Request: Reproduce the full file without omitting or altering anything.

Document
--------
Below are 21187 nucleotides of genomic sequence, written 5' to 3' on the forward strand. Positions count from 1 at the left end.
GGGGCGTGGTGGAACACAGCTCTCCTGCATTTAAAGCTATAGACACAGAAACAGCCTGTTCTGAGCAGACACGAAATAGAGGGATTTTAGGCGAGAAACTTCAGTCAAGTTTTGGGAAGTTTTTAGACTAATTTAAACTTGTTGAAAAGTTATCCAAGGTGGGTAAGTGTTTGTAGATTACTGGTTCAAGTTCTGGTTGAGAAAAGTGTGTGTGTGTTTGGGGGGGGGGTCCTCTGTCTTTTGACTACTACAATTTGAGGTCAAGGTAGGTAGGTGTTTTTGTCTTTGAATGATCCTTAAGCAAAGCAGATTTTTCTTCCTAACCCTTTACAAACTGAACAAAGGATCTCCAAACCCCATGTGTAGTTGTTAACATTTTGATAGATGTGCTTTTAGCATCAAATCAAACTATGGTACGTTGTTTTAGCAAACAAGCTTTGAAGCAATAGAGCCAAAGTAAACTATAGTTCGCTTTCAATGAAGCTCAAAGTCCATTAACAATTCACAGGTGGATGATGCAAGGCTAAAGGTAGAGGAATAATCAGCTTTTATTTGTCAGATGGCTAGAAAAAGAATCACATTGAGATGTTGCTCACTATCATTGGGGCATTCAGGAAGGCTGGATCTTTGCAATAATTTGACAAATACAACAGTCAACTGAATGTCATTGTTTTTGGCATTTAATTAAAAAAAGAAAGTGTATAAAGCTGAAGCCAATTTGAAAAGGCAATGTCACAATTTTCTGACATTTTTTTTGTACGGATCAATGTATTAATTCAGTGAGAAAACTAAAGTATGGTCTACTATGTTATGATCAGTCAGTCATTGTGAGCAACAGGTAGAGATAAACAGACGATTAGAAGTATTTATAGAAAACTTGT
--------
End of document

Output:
Below are 21187 nucleotides of genomic sequence, written 5' to 3' on the forward strand. Positions count from 1 at the left end.
GGGGCGTGGTGGAACACAGCTCTCCTGCATTTAAAGCTATAGACACAGAAACAGCCTGTTCTGAGCAGACACGAAATAGAGGGATTTTAGGCGAGAAACTTCAGTCAAGTTTTGGGAAGTTTTTAGACTAATTTAAACTTGTTGAAAAGTTATCCAAGGTGGGTAAGTGTTTGTAGATTACTGGTTCAAGTTCTGGTTGAGAAAAGTGTGTGTGTGTTTGGGGGGGGGGTCCTCTGTCTTTTGACTACTACAATTTGAGGTCAAGGTAGGTAGGTGTTTTTGTCTTTGAATGATCCTTAAGCAAAGCAGATTTTTCTTCCTAACCCTTTACAAACTGAACAAAGGATCTCCAAACCCCATGTGTAGTTGTTAACATTTTGATAGATGTGCTTTTAGCATCAAATCAAACTATGGTACGTTGTTTTAGCAAACAAGCTTTGAAGCAATAGAGCCAAAGTAAACTATAGTTCGCTTTCAATGAAGCTCAAAGTCCATTAACAATTCACAGGTGGATGATGCAAGGCTAAAGGTAGAGGAATAATCAGCTTTTATTTGTCAGATGGCTAGAAAAAGAATCACATTGAGATGTTGCTCACTATCATTGGGGCATTCAGGAAGGCTGGATCTTTGCAATAATTTGACAAATACAACAGTCAACTGAATGTCATTGTTTTTGGCATTTAATTAAAAAAAGAAAGTGTATAAAGCTGAAGCCAATTTGAAAAGGCAATGTCACAATTTTCTGACATTTTTTTTGTACGGATCAATGTATTAATTCAGTGAGAAAACTAAAGTATGGTCTACTATGTTATGATCAGTCAGTCATTGTGAGCAACAGGTAGAGATAAACAGACGATTAGAAGTATTTATAGAAAACTTGT